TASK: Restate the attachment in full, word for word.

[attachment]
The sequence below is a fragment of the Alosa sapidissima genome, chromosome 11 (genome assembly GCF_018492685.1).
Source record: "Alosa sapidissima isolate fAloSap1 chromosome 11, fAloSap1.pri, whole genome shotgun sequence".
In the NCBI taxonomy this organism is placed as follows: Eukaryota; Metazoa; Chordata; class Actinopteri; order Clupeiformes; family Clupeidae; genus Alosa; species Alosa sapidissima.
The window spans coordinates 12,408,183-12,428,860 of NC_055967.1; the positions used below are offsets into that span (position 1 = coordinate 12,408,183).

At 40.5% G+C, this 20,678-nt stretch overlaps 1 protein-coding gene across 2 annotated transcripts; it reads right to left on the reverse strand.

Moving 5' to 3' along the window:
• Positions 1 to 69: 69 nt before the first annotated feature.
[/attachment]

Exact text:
The sequence below is a fragment of the Alosa sapidissima genome, chromosome 11 (genome assembly GCF_018492685.1).
Source record: "Alosa sapidissima isolate fAloSap1 chromosome 11, fAloSap1.pri, whole genome shotgun sequence".
In the NCBI taxonomy this organism is placed as follows: Eukaryota; Metazoa; Chordata; class Actinopteri; order Clupeiformes; family Clupeidae; genus Alosa; species Alosa sapidissima.
The window spans coordinates 12,408,183-12,428,860 of NC_055967.1; the positions used below are offsets into that span (position 1 = coordinate 12,408,183).

At 40.5% G+C, this 20,678-nt stretch overlaps 1 protein-coding gene across 2 annotated transcripts; it reads right to left on the reverse strand.

Moving 5' to 3' along the window:
• Positions 1 to 69: 69 nt before the first annotated feature.